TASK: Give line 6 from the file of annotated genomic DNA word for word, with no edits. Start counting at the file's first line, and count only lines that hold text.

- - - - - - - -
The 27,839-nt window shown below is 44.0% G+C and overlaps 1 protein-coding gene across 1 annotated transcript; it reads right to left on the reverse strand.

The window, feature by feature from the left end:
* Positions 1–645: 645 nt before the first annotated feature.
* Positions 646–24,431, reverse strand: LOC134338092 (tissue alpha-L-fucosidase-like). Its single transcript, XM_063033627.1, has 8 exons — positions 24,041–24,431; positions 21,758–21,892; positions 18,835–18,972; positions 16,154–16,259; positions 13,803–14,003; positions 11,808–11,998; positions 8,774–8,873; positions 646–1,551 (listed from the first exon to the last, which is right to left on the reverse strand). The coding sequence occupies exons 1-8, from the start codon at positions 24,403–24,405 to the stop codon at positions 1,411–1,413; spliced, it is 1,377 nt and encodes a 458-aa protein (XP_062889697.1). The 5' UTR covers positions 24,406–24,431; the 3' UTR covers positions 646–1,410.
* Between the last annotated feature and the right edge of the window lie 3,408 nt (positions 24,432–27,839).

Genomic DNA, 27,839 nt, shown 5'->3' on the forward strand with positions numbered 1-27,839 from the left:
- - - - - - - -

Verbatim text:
Genomic DNA, 27,839 nt, shown 5'->3' on the forward strand with positions numbered 1-27,839 from the left: